The DBMS_STAT_FUNCS package can be used to retrieve the same information as a single type.
The package goes beyond these simple descriptive calculations. Data can be plotted in a way that suggests a shape: There are several procedures in the package that quantify the degree that a data set conforms to an identified distribution.
Statistical techniques have been combined with insights from Machine Learning and other areas of Computer Science to provide sophisticated means for classifying data and making predictions based upon sample data sets. These techniques are often referenced under the heading of Data Mining. Oracle has an optional Data Mining package that provides standard algorithms that support this kind of analysis. They also have a front end application (Oracle Data Miner) that provides an organized user interface that facilitates this work.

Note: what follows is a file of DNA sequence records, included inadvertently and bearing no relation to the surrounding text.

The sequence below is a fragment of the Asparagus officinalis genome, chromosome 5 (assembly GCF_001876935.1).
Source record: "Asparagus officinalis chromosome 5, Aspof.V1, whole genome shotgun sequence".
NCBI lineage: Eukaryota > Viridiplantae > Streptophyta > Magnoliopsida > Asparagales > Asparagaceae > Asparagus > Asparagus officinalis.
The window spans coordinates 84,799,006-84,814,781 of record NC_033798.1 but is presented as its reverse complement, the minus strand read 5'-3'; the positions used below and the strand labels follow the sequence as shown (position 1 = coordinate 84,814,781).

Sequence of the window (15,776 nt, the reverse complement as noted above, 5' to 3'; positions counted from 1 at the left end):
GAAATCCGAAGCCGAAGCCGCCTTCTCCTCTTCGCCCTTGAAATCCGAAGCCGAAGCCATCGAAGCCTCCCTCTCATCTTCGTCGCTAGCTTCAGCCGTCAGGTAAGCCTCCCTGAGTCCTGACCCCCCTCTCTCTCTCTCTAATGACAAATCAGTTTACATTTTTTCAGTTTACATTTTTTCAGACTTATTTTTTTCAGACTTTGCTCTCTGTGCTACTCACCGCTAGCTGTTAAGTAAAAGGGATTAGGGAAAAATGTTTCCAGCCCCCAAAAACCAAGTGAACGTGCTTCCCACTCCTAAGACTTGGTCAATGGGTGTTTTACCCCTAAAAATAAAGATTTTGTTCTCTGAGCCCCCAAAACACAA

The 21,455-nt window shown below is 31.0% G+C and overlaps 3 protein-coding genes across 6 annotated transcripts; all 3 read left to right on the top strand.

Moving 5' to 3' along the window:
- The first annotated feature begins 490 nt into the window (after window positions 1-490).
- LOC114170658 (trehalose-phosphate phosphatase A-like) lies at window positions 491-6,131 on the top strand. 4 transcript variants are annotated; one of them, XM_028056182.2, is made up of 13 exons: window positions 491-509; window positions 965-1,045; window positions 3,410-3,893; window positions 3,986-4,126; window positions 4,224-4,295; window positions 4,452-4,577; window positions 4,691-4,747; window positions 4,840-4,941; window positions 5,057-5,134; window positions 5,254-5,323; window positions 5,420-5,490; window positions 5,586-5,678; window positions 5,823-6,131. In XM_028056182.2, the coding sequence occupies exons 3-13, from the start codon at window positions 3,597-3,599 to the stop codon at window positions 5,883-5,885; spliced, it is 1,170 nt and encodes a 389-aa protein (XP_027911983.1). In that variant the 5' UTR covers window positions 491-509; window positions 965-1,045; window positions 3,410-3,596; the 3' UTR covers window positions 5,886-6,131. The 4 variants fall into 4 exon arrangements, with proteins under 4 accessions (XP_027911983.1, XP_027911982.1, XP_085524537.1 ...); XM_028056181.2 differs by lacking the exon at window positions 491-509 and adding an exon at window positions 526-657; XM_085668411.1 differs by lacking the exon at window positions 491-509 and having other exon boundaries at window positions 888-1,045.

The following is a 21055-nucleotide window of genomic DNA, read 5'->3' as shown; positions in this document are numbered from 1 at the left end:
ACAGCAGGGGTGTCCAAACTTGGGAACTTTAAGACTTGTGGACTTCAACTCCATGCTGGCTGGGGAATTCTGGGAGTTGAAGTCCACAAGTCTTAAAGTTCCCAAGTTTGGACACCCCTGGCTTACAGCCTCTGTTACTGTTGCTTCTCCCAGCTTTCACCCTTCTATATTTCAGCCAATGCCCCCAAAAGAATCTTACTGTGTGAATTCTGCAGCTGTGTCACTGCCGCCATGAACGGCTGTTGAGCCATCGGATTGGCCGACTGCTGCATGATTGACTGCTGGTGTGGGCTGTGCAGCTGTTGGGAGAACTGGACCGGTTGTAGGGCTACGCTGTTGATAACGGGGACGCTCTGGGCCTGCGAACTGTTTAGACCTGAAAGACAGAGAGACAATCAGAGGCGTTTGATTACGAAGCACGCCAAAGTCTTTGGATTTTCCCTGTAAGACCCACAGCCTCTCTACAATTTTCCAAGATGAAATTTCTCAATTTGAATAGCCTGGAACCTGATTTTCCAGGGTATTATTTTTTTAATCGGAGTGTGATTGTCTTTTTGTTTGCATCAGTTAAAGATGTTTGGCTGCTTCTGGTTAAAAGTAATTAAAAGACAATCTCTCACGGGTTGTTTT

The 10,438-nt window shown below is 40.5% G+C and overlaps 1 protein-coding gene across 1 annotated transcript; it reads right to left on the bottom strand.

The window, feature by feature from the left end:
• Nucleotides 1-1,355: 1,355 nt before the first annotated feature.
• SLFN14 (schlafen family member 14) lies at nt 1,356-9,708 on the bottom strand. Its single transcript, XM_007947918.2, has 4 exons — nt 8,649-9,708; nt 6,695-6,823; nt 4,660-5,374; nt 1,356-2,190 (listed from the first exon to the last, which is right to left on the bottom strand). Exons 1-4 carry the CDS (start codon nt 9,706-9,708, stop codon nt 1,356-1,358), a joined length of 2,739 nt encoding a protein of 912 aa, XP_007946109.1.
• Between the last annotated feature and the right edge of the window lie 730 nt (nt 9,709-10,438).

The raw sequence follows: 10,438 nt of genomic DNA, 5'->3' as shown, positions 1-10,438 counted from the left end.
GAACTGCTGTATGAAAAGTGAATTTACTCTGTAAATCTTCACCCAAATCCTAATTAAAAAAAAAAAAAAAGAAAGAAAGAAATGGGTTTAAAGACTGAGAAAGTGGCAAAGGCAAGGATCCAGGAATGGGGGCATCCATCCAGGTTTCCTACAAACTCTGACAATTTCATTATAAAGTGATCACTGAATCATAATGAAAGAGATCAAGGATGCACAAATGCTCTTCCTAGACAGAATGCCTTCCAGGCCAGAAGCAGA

create or replace TYPE car_typ IS OBJECT ( id NUMBER, maker VARCHAR2(25), model_name VARCHAR2(20), year_made NUMBER, mpg NUMBER, MAP MEMBER FUNCTION get_id RETURN NUMBER, MEMBER FUNCTION to_string RETURN VARCHAR2, MEMBER FUNCTION age RETURN NUMBER, MEMBER FUNCTION gallons_needed(v_miles VARCHAR2) RETURN NUMBER ); / CREATE OR REPLACE TYPE BODY car_typ IS MAP MEMBER FUNCTION get_id RETURN NUMBER IS BEGIN RETURN id; END; MEMBER FUNCTION to_string RETURN VARCHAR2 IS BEGIN RETURN TO_CHAR(id) || ' ' || maker || ' ' || model_name || ' ' || 'Year: ' || year_made || ' ' || mpg; END; MEMBER FUNCTION age RETURN NUMBER IS BEGIN RETURN trunc(months_between(sysdate, to_date('01/01/' || year_made, 'MM/DD/YYYY'))/12); END; MEMBER FUNCTION gallons_needed(v_miles VARCHAR2) RETURN NUMBER IS BEGIN RETURN round(v_miles / mpg); END; END; / CREATE TABLE car_obj_table OF car_typ; INSERT INTO car_obj_table VALUES (car_typ(101, 'Ford', 'Torino', 1971, 11) ); SELECT c.maker, c.model_name, c.age(), c.gallons_needed(22) FROM car_obj_table c; drop table car_obj_table; drop type car_typ;